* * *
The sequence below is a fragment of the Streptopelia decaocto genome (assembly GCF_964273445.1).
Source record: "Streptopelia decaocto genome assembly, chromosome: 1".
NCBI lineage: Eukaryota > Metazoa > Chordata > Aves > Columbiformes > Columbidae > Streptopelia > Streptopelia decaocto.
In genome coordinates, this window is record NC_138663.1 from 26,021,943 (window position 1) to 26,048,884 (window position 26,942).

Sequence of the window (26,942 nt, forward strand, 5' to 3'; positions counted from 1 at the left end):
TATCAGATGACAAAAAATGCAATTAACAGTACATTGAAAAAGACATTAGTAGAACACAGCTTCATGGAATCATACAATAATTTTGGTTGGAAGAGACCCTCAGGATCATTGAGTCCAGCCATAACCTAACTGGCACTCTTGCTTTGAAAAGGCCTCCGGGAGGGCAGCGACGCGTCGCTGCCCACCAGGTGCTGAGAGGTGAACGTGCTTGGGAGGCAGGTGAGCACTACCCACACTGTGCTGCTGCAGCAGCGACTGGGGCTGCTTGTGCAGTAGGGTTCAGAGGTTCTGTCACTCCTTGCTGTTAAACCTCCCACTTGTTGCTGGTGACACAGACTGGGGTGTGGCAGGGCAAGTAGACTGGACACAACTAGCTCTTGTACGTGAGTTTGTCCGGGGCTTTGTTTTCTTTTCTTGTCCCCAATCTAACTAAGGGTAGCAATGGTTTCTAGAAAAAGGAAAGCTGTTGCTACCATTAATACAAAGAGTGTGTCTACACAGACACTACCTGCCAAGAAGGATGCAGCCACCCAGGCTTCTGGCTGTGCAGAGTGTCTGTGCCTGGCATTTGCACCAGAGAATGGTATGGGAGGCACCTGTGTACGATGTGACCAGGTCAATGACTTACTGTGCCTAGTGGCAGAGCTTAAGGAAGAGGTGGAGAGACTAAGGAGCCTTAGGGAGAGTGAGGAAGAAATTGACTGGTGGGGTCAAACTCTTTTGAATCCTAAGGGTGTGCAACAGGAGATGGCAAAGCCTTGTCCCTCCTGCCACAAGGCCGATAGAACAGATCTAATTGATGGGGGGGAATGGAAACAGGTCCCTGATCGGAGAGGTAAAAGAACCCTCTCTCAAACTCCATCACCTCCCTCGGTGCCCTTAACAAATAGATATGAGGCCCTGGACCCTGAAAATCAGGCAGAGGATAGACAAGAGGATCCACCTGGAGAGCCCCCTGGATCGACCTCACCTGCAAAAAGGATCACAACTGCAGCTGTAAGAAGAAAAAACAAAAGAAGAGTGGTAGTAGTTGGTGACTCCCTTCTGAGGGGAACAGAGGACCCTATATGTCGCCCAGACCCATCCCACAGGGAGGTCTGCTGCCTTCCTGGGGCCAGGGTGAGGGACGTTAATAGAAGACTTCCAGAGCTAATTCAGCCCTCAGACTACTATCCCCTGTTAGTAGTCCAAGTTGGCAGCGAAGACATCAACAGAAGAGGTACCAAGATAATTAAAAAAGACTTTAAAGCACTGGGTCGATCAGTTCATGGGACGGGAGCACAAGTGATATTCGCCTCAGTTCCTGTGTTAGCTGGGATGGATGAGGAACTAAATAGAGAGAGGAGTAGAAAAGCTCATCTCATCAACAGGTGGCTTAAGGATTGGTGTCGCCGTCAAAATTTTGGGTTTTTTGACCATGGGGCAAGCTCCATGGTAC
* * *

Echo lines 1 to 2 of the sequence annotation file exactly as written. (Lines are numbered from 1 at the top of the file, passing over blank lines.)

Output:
The sequence below is a fragment of the Streptopelia decaocto genome (assembly GCF_964273445.1).
Source record: "Streptopelia decaocto genome assembly, chromosome: 1".